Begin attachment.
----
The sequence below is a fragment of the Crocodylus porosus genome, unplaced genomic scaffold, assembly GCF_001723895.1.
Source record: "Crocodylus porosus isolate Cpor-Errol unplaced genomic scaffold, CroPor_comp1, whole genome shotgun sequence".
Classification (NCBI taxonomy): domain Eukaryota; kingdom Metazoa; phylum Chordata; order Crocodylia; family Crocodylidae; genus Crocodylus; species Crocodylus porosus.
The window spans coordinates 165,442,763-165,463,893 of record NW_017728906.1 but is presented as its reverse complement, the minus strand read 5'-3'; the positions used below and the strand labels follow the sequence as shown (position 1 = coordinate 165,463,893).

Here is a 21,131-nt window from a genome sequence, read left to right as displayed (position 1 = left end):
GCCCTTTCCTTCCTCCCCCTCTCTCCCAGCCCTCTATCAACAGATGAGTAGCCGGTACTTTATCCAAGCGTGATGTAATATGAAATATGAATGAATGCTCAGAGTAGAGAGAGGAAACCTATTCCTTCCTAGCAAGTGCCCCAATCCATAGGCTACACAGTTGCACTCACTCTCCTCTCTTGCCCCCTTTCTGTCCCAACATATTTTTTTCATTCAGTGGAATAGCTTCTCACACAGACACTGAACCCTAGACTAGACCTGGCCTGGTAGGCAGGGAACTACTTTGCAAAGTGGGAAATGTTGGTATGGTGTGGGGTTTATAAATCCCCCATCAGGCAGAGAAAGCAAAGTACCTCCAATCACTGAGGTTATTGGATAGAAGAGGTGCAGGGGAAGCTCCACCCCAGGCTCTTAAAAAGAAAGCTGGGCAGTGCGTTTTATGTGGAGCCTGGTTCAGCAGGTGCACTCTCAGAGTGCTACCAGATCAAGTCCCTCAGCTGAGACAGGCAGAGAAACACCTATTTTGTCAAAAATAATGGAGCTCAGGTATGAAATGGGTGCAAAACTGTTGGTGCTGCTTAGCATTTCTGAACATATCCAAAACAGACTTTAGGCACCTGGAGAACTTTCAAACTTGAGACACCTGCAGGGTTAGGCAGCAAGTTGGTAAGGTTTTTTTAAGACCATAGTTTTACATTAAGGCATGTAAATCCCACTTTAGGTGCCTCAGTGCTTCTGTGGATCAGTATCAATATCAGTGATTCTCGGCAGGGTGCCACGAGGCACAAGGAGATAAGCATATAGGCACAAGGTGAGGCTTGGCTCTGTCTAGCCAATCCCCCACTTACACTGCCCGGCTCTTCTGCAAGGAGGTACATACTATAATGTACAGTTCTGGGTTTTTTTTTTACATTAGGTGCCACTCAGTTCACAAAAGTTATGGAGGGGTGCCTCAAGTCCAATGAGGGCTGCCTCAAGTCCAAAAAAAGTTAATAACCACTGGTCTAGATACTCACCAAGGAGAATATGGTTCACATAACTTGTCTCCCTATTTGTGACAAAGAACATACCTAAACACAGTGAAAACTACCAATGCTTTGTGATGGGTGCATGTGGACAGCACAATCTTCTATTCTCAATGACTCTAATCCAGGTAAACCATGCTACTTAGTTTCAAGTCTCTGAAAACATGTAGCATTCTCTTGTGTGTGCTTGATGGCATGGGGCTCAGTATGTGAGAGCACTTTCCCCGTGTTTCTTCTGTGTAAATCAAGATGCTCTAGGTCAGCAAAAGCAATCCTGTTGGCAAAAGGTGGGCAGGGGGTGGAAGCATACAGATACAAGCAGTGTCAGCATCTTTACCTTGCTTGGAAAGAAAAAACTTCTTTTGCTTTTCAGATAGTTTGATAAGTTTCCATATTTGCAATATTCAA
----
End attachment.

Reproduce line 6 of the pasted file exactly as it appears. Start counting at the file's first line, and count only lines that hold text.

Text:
GCCCTTTCCTTCCTCCCCCTCTCTCCCAGCCCTCTATCAACAGATGAGTAGCCGGTACTTTATCCAAGCGTGATGTAATATGAAATATGAATGAATGCTCAGAGTAGAGAGAGGAAACCTATTCCTTCCTAGCAAGTGCCCCAATCCATAGGCTACACAGTTGCACTCACTCTCCTCTCTTGCCCCCTTTCTGTCCCAACATATTTTTTTCATTCAGTGGAATAGCTTCTCACACAGACACTGAACCCTAGACTAGACCTGGCCTGGTAGGCAGGGAACTACTTTGCAAAGTGGGAAATGTTGGTATGGTGTGGGGTTTATAAATCCCCCATCAGGCAGAGAAAGCAAAGTACCTCCAATCACTGAGGTTATTGGATAGAAGAGGTGCAGGGGAAGCTCCACCCCAGGCTCTTAAAAAGAAAGCTGGGCAGTGCGTTTTATGTGGAGCCTGGTTCAGCAGGTGCACTCTCAGAGTGCTACCAGATCAAGTCCCTCAGCTGAGACAGGCAGAGAAACACCTATTTTGTCAAAAATAATGGAGCTCAGGTATGAAATGGGTGCAAAACTGTTGGTGCTGCTTAGCATTTCTGAACATATCCAAAACAGACTTTAGGCACCTGGAGAACTTTCAAACTTGAGACACCTGCAGGGTTAGGCAGCAAGTTGGTAAGGTTTTTTTAAGACCATAGTTTTACATTAAGGCATGTAAATCCCACTTTAGGTGCCTCAGTGCTTCTGTGGATCAGTATCAATATCAGTGATTCTCGGCAGGGTGCCACGAGGCACAAGGAGATAAGCATATAGGCACAAGGTGAGGCTTGGCTCTGTCTAGCCAATCCCCCACTTACACTGCCCGGCTCTTCTGCAAGGAGGTACATACTATAATGTACAGTTCTGGGTTTTTTTTTTACATTAGGTGCCACTCAGTTCACAAAAGTTATGGAGGGGTGCCTCAAGTCCAATGAGGGCTGCCTCAAGTCCAAAAAAAGTTAATAACCACTGGTCTAGATACTCACCAAGGAGAATATGGTTCACATAACTTGTCTCCCTATTTGTGACAAAGAACATACCTAAACACAGTGAAAACTACCAATGCTTTGTGATGGGTGCATGTGGACAGCACAATCTTCTATTCTCAATGACTCTAATCCAGGTAAACCATGCTACTTAGTTTCAAGTCTCTGAAAACATGTAGCATTCTCTTGTGTGTGCTTGATGGCATGGGGCTCAGTATGTGAGAGCACTTTCCCCGTGTTTCTTCTGTGTAAATCAAGATGCTCTAGGTCAGCAAAAGCAATCCTGTTGGCAAAAGGTGGGCAGGGGGTGGAAGCATACAGATACAAGCAGTGTCAGCATCTTTACCTTGCTTGGAAAGAAAAAACTTCTTTTGCTTTTCAGATAGTTTGATAAGTTTCCATATTTGCAATATTCAA